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Spring is here, and with it the weeds. This being an “el nino” year, we saw large amounts of rainfall and now have gigantic weeds. Taking on such a task can seem overwhelming, but with the right tools, motivation and a sound plan, almost any yard can be transformed in a weekend.

It all starts with a plan. I highly recommend drought tolerant plants in our climate for several reasons, most importantly is that they will grow with very little care and grace our yards for decades.

Be careful, it is very important to know how big these plants will get when mature. Too many large plants will crowd each other and make your yard look jumbled. Pick two or three large shrubs like ceanothus and fremontodendron in the sun, or ribes in the shade, and surround them with flowering perennials, ornamental grasses, and a groundcover for a quick, easy and fun yard that will look good and keep those pesky weeds from taking over your yard again.

As for the right tools, I recommend renting or borrowing a weed whacker to quickly knock down those four foot dandelions. Rake up your mess and toss it into your green compost bin.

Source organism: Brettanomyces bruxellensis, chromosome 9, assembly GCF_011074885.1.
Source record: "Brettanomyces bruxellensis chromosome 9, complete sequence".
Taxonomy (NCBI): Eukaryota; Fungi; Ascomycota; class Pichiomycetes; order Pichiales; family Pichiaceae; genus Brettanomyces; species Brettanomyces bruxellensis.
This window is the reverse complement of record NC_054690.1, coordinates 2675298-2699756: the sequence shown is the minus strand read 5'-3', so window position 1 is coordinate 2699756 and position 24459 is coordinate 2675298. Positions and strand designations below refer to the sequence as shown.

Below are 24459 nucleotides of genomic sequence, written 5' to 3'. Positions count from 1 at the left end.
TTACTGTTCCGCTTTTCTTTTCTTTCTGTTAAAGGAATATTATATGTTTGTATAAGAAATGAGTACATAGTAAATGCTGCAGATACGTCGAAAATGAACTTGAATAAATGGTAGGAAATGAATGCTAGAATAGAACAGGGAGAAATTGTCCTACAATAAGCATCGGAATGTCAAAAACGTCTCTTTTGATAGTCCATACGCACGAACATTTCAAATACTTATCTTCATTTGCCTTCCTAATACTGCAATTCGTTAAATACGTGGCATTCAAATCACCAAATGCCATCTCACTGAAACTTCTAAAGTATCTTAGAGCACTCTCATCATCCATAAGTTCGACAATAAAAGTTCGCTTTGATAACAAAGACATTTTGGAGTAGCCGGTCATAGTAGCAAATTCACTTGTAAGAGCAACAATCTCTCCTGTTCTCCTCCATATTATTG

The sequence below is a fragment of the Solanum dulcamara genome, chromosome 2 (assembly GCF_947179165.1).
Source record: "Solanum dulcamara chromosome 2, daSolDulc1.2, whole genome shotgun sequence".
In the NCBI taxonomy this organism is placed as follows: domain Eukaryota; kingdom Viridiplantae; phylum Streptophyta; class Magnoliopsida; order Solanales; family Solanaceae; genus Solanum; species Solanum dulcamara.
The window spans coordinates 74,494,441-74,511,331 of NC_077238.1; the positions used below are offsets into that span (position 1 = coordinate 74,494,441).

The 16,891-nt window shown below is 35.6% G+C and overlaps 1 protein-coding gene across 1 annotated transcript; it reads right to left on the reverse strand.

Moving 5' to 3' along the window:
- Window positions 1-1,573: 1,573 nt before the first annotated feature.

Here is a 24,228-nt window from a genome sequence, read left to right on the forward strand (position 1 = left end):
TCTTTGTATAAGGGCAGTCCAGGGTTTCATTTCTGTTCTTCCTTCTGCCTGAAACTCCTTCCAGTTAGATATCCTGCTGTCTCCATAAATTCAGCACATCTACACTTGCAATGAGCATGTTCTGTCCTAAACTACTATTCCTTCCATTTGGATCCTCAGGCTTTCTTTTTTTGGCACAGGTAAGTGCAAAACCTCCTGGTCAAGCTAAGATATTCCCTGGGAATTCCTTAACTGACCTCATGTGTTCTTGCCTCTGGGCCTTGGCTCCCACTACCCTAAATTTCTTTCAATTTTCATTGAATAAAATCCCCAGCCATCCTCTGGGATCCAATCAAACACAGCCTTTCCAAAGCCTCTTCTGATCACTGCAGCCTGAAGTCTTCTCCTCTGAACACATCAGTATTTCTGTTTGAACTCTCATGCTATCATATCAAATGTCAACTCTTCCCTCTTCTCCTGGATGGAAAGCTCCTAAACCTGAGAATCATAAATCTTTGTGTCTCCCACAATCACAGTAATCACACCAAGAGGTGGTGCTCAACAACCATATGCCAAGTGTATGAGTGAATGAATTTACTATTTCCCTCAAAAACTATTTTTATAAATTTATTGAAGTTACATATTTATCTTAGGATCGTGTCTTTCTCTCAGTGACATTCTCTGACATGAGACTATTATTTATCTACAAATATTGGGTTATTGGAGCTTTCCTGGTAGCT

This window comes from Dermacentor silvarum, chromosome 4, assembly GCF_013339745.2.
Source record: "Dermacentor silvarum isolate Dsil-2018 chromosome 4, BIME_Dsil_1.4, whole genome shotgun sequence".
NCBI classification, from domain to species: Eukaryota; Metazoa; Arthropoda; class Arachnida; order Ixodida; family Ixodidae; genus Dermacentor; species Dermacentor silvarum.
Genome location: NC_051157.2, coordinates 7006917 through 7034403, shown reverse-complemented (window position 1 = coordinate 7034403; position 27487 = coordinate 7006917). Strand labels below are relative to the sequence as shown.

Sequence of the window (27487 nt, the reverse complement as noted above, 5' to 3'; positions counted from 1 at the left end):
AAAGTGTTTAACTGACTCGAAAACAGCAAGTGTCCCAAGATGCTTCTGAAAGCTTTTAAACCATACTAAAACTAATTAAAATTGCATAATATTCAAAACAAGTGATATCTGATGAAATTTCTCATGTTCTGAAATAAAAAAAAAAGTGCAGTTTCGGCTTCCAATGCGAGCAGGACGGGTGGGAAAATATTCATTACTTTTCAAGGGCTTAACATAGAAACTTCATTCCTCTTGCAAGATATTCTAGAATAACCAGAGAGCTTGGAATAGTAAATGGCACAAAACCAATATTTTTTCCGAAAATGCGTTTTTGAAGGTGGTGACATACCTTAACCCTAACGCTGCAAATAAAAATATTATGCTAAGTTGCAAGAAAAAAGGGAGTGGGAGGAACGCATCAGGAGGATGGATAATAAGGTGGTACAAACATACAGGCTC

Then using your shovel for small spaces, or renting a rototiller for larger spaces, turn your soil over exposing the roots of those perennial weeds.

Add a layer of organic compost and turn your soil again, this time making sure to break up any root masses and expose all remaining weed roots.

Place your plants around the planting area while still in their pots, evenly spacing the large growing plants, and filling in between with flowers and grasses. Once you have picked out where the plants should go, begin to plant from the middle out, keeping the potted plants where they are until you plant them.

To plant, remove plant from pot by turning plant upside down and gently squeeze the plastic pot. Be sure to have your hand on soil at he top of the pot, not the stem of the plant, and get ready to catch your plant as it falls. If your plant is root bound, be sure to rough up the roots a bit before planting.

After planting all potted plants, fill in gaps with groundcover and bark, then water every day for 7 to 10 days.

After that water twice a week for the first year until established, then once or twice a year in the summer time, and enjoy.

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  • Matt Baume

    This advice is so much better than using pesticides. I was talking to a beekeeper at the Exploratorium today, and ugh, the things those poisons do to bees, it’s just awful.